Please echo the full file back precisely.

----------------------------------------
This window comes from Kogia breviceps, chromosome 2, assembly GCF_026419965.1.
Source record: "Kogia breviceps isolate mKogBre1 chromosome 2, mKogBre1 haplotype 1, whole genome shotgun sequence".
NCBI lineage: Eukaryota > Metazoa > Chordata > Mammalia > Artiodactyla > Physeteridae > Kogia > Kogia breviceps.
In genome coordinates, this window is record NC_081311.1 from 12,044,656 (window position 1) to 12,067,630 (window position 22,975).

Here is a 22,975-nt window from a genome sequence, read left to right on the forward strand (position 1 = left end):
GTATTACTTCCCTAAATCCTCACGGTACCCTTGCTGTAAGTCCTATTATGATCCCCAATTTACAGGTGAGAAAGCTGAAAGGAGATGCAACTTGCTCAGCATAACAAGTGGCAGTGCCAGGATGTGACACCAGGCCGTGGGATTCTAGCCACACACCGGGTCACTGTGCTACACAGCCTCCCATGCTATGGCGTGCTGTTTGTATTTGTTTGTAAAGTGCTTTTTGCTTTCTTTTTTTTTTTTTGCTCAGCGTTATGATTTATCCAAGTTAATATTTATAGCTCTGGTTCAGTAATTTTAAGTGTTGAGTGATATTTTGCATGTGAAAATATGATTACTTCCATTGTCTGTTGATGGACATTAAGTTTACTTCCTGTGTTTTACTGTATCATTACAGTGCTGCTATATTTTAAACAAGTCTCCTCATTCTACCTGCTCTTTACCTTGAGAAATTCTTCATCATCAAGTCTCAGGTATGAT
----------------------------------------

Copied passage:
This window comes from Kogia breviceps, chromosome 2, assembly GCF_026419965.1.
Source record: "Kogia breviceps isolate mKogBre1 chromosome 2, mKogBre1 haplotype 1, whole genome shotgun sequence".
NCBI lineage: Eukaryota > Metazoa > Chordata > Mammalia > Artiodactyla > Physeteridae > Kogia > Kogia breviceps.
In genome coordinates, this window is record NC_081311.1 from 12,044,656 (window position 1) to 12,067,630 (window position 22,975).

Here is a 22,975-nt window from a genome sequence, read left to right on the forward strand (position 1 = left end):
GTATTACTTCCCTAAATCCTCACGGTACCCTTGCTGTAAGTCCTATTATGATCCCCAATTTACAGGTGAGAAAGCTGAAAGGAGATGCAACTTGCTCAGCATAACAAGTGGCAGTGCCAGGATGTGACACCAGGCCGTGGGATTCTAGCCACACACCGGGTCACTGTGCTACACAGCCTCCCATGCTATGGCGTGCTGTTTGTATTTGTTTGTAAAGTGCTTTTTGCTTTCTTTTTTTTTTTTTGCTCAGCGTTATGATTTATCCAAGTTAATATTTATAGCTCTGGTTCAGTAATTTTAAGTGTTGAGTGATATTTTGCATGTGAAAATATGATTACTTCCATTGTCTGTTGATGGACATTAAGTTTACTTCCTGTGTTTTACTGTATCATTACAGTGCTGCTATATTTTAAACAAGTCTCCTCATTCTACCTGCTCTTTACCTTGAGAAATTCTTCATCATCAAGTCTCAGGTATGAT